Basic Income Month — Our crowdfunded basic income pilot

Basic Income Conversation
3 min readApr 25, 2022

In 2021 we crowdfunded a basic income pilot. Working with the London Solidarity Funds we ran the Basic Income Month, funding £50 payments to 71 people.

Read the full report here: https://actionnetwork.org/user_files/user_files/000/075/205/original/Full_report_-_Basic_Income_Month.pdf

We collaborated with SE15 Community Fund, SE16 Community Fund, Brent Solidarity Fund and Newham Solidarity Fund on this project. Together we ran a crowdfunding campaign that 182 people donated to, the money raised was then distributed through the solidarity funds during a Basic Income Month. Consider supporting the ongoing work of the solidarity funds with a donation if you can.

The Basic Income Conversation did an impact assessment of the London Solidarity Funds to understand the difference the payments make for people and what they can tell us about basic income. Our findings are summarised in this report (you can find the short read version here).

Read the report here: https://actionnetwork.org/user_files/user_files/000/075/205/original/Full_report_-_Basic_Income_Month.pdf

With this report we wanted to:

  • Share insights from people who are currently being let down by our social security system to demonstrate the need for change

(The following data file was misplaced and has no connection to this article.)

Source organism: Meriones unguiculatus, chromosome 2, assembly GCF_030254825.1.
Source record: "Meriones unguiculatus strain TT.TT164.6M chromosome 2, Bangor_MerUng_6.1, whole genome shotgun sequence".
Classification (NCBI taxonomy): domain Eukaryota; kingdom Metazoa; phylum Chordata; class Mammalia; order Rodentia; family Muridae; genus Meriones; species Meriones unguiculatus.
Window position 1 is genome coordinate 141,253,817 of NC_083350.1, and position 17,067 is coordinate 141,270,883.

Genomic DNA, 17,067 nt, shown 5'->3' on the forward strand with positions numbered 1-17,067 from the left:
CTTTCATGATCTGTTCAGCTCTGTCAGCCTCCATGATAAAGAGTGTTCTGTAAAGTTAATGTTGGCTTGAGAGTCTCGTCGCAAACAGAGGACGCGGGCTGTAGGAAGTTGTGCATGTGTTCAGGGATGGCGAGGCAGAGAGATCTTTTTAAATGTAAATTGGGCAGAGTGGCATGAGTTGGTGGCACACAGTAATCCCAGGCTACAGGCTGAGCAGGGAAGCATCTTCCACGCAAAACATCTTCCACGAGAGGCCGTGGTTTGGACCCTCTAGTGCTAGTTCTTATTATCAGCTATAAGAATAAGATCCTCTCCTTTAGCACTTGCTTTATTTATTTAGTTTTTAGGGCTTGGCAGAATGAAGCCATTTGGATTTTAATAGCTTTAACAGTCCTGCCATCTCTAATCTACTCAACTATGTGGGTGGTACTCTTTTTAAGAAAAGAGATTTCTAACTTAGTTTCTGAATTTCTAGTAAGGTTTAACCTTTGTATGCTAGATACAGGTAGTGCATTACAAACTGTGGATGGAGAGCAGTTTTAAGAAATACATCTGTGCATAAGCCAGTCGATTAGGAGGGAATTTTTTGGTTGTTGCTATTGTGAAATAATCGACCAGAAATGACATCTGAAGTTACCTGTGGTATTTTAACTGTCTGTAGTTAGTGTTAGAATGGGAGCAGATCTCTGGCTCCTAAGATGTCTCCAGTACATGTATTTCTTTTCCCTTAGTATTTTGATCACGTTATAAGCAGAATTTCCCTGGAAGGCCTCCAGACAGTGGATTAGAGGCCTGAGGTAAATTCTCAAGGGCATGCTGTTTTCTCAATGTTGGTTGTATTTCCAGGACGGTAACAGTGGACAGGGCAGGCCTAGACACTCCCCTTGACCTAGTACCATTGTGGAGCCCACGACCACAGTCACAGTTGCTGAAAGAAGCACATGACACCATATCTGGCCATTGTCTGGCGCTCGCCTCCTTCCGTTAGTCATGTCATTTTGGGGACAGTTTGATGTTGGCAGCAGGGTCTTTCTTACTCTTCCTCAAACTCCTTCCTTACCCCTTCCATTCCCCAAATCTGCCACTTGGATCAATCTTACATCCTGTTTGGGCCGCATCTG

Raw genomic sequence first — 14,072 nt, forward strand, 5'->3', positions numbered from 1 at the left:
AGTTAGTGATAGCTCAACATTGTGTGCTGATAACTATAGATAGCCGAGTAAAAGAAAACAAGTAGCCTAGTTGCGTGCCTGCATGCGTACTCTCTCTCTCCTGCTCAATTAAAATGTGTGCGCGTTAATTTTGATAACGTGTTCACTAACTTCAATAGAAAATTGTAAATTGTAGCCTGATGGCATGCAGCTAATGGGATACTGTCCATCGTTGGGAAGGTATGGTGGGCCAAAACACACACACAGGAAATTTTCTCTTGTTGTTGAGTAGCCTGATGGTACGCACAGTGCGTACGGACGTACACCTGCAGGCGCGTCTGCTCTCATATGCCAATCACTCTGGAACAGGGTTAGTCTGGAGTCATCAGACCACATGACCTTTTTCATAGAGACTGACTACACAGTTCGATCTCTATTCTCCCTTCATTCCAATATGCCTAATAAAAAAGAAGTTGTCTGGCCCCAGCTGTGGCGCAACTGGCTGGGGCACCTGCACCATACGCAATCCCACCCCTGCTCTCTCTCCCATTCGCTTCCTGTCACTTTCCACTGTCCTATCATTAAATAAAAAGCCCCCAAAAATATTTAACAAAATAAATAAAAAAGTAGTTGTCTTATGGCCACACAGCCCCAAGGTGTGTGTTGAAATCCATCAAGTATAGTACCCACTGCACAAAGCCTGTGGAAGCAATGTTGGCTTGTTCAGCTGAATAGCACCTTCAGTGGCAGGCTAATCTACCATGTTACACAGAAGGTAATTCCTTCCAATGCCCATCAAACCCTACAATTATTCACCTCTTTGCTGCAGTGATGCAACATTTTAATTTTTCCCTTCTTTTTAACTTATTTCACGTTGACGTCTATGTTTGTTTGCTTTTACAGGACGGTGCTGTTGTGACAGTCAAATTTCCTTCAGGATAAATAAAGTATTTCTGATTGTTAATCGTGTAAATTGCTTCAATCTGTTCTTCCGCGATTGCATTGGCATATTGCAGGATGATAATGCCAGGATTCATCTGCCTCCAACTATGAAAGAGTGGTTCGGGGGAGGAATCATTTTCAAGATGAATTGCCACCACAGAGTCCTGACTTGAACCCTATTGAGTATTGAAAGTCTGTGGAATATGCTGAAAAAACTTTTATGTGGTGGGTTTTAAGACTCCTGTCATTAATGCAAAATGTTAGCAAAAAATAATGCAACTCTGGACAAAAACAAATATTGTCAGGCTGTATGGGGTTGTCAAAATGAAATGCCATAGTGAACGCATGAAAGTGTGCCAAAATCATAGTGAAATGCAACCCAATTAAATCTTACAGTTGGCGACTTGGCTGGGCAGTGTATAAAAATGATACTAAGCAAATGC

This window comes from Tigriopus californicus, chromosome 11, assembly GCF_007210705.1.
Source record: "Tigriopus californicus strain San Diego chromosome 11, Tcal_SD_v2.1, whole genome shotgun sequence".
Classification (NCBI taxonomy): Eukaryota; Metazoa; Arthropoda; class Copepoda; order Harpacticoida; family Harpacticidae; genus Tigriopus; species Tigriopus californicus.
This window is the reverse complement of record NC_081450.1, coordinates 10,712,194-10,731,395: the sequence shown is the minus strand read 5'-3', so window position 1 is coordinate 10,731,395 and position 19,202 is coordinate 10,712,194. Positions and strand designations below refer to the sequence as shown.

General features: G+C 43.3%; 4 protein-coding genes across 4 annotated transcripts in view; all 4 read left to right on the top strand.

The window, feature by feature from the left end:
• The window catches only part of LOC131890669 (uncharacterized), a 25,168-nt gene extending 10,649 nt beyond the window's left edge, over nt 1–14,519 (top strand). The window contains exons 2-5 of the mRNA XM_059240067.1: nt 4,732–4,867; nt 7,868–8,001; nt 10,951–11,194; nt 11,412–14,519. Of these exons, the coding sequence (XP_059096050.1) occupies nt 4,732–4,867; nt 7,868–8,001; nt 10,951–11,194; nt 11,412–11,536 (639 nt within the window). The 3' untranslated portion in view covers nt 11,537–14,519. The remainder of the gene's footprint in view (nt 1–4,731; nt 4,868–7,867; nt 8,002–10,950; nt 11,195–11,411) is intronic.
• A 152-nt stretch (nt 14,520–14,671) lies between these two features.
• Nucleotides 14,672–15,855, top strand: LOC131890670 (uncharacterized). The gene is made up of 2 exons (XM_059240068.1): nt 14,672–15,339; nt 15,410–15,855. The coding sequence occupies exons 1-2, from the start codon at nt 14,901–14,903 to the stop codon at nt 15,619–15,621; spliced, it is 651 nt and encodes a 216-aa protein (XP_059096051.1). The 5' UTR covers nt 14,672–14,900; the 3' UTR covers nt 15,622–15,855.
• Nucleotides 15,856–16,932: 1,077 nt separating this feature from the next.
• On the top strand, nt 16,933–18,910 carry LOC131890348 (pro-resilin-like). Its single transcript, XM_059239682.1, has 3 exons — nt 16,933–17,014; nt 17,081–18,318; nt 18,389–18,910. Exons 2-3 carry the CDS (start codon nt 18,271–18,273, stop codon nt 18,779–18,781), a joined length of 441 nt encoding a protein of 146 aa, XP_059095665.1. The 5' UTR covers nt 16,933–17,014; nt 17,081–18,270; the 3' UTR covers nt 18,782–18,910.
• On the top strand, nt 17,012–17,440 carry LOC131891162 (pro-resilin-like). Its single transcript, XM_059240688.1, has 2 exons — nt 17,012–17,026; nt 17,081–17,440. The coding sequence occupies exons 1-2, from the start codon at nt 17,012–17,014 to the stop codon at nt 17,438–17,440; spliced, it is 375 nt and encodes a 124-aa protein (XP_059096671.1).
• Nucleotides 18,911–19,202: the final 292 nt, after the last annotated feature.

• Use the example of our Basic Income Month project with the London Solidarity Funds to explore how we collect data on basic income through pilots and studies
  • Investigate some innovative ideas for understanding and implementing a basic income

The London Solidarity Funds may not quite have implemented a basic income, but they have put unconditional cash into people’s hands at this difficult point in history.

There is an opportunity for the basic income movement to do something similar, whilst continuing to work towards a national basic income for all as the overall goal.

Our research found that the London Solidarity Fund payments were a lifeline to people at crisis point. We were told that the payments were most frequently used for food, that they disproportionately benefitted mothers and people with no recourse to public funds and that the structure of the funds gave people a sense of dignity and trust.

  • 96% of expensers said the solidarity fund made them feel less stressed
  • 93% of expensers said they were “Able to deal with challenges I was facing in my life” as a result of the payments
  • 89% of expensers said the existence of the fund in their area made them feel “Financially secure

The report explores the similarities and differences of the solidarity fund payments and a basic income, compares the impacts to evidence on basic income and considers what lessons we can learn from the funds when working towards a basic income for all in the UK.

Find the short read version of the report here: https://actionnetwork.org/user_files/user_files/000/075/206/original/Short_read_report_-_Basic_Income_Month.pdf

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Basic Income Conversation

Working with people, communities & sectors to understand what a basic income could do for the UK. Led by Cleo and Lena. basicincomeconversation.org